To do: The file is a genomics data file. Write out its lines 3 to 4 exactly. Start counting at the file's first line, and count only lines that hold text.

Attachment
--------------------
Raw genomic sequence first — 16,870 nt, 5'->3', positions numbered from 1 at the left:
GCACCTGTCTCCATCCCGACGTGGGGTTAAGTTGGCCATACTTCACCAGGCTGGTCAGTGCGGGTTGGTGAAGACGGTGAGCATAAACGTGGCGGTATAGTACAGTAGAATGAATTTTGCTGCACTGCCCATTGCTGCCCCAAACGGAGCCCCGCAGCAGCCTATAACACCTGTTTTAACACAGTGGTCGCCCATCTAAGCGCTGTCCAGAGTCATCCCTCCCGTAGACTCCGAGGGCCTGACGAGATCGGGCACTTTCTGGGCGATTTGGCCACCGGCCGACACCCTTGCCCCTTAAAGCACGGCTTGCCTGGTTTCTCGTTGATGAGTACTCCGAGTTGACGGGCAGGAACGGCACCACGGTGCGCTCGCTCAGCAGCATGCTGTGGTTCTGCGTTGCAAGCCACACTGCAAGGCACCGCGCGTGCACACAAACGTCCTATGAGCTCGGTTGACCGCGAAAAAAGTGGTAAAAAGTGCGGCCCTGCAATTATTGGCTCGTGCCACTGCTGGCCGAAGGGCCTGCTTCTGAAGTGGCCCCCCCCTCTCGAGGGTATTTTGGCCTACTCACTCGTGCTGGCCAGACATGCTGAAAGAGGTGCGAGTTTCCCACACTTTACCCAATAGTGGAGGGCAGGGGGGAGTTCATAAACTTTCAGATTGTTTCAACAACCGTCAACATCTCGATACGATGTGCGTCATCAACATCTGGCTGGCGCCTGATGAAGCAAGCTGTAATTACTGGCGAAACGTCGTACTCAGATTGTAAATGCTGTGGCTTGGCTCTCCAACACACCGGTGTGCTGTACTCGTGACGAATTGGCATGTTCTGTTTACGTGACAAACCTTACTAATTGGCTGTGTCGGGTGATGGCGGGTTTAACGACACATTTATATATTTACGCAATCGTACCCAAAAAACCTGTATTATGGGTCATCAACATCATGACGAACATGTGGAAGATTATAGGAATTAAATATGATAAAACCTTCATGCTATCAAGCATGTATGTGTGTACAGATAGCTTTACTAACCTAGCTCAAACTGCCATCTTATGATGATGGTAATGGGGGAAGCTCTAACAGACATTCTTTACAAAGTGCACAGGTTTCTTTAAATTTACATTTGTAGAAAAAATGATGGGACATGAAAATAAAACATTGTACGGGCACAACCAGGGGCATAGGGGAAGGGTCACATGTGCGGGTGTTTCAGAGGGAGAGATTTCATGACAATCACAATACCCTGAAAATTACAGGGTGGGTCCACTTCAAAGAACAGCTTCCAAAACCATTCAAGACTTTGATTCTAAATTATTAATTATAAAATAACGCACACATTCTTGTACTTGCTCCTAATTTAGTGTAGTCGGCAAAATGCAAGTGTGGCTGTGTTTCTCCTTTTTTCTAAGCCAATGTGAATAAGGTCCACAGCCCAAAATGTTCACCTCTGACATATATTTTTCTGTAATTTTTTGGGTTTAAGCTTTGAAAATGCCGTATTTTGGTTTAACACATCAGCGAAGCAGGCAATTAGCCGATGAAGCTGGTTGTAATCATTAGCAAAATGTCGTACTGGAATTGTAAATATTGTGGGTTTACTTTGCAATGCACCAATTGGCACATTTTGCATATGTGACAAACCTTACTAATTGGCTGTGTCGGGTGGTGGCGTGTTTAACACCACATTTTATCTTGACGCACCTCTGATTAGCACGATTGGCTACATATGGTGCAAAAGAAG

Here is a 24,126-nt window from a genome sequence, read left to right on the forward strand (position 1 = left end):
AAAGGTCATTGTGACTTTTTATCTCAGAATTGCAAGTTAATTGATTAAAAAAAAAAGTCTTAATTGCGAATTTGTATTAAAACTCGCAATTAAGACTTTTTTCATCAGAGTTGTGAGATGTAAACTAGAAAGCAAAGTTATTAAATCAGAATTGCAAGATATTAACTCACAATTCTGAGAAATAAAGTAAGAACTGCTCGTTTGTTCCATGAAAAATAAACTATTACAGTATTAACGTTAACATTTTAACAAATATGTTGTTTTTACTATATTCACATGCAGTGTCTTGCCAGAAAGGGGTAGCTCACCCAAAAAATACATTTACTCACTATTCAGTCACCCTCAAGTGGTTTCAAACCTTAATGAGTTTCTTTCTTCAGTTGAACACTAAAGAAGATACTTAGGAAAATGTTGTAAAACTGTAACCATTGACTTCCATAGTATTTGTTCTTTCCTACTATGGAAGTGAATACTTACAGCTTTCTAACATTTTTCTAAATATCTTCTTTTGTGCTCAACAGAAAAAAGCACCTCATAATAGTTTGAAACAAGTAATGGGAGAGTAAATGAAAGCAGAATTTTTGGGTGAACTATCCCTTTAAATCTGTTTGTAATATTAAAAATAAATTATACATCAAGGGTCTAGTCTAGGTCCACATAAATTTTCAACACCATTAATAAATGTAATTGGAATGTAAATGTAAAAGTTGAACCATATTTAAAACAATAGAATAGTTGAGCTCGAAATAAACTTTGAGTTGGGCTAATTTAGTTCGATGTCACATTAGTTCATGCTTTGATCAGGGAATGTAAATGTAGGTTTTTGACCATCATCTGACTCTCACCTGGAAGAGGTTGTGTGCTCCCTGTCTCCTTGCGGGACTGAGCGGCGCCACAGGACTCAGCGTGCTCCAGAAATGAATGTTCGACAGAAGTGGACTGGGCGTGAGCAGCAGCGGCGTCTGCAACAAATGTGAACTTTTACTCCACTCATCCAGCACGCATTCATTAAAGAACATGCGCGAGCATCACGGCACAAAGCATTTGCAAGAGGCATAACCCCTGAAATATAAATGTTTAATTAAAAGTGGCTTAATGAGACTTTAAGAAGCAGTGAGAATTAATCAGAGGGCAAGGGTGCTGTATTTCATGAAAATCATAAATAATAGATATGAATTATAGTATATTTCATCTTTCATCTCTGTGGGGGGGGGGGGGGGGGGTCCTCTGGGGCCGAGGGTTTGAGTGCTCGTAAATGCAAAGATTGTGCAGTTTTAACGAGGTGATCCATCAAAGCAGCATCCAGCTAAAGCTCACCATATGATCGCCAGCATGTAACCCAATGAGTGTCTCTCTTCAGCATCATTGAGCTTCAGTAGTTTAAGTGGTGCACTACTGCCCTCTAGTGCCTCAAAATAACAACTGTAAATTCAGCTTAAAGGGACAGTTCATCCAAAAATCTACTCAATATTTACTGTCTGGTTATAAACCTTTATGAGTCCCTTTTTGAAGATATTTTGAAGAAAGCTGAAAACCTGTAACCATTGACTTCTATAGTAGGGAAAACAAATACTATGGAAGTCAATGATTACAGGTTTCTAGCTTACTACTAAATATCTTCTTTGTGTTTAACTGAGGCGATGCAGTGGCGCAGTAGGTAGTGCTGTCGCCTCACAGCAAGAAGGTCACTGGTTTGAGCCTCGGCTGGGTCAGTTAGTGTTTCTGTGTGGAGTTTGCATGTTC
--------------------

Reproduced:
Here is a 24,126-nt window from a genome sequence, read left to right on the forward strand (position 1 = left end):
AAAGGTCATTGTGACTTTTTATCTCAGAATTGCAAGTTAATTGATTAAAAAAAAAAGTCTTAATTGCGAATTTGTATTAAAACTCGCAATTAAGACTTTTTTCATCAGAGTTGTGAGATGTAAACTAGAAAGCAAAGTTATTAAATCAGAATTGCAAGATATTAACTCACAATTCTGAGAAATAAAGTAAGAACTGCTCGTTTGTTCCATGAAAAATAAACTATTACAGTATTAACGTTAACATTTTAACAAATATGTTGTTTTTACTATATTCACATGCAGTGTCTTGCCAGAAAGGGGTAGCTCACCCAAAAAATACATTTACTCACTATTCAGTCACCCTCAAGTGGTTTCAAACCTTAATGAGTTTCTTTCTTCAGTTGAACACTAAAGAAGATACTTAGGAAAATGTTGTAAAACTGTAACCATTGACTTCCATAGTATTTGTTCTTTCCTACTATGGAAGTGAATACTTACAGCTTTCTAACATTTTTCTAAATATCTTCTTTTGTGCTCAACAGAAAAAAGCACCTCATAATAGTTTGAAACAAGTAATGGGAGAGTAAATGAAAGCAGAATTTTTGGGTGAACTATCCCTTTAAATCTGTTTGTAATATTAAAAATAAATTATACATCAAGGGTCTAGTCTAGGTCCACATAAATTTTCAACACCATTAATAAATGTAATTGGAATGTAAATGTAAAAGTTGAACCATATTTAAAACAATAGAATAGTTGAGCTCGAAATAAACTTTGAGTTGGGCTAATTTAGTTCGATGTCACATTAGTTCATGCTTTGATCAGGGAATGTAAATGTAGGTTTTTGACCATCATCTGACTCTCACCTGGAAGAGGTTGTGTGCTCCCTGTCTCCTTGCGGGACTGAGCGGCGCCACAGGACTCAGCGTGCTCCAGAAATGAATGTTCGACAGAAGTGGACTGGGCGTGAGCAGCAGCGGCGTCTGCAACAAATGTGAACTTTTACTCCACTCATCCAGCACGCATTCATTAAAGAACATGCGCGAGCATCACGGCACAAAGCATTTGCAAGAGGCATAACCCCTGAAATATAAATGTTTAATTAAAAGTGGCTTAATGAGACTTTAAGAAGCAGTGAGAATTAATCAGAGGGCAAGGGTGCTGTATTTCATGAAAATCATAAATAATAGATATGAATTATAGTATATTTCATCTTTCATCTCTGTGGGGGGGGGGGGGGGGGGTCCTCTGGGGCCGAGGGTTTGAGTGCTCGTAAATGCAAAGATTGTGCAGTTTTAACGAGGTGATCCATCAAAGCAGCATCCAGCTAAAGCTCACCATATGATCGCCAGCATGTAACCCAATGAGTGTCTCTCTTCAGCATCATTGAGCTTCAGTAGTTTAAGTGGTGCACTACTGCCCTCTAGTGCCTCAAAATAACAACTGTAAATTCAGCTTAAAGGGACAGTTCATCCAAAAATCTACTCAATATTTACTGTCTGGTTATAAACCTTTATGAGTCCCTTTTTGAAGATATTTTGAAGAAAGCTGAAAACCTGTAACCATTGACTTCTATAGTAGGGAAAACAAATACTATGGAAGTCAATGATTACAGGTTTCTAGCTTACTACTAAATATCTTCTTTGTGTTTAACTGAGGCGATGCAGTGGCGCAGTAGGTAGTGCTGTCGCCTCACAGCAAGAAGGTCACTGGTTTGAGCCTCGGCTGGGTCAGTTAGTGTTTCTGTGTGGAGTTTGCATGTTC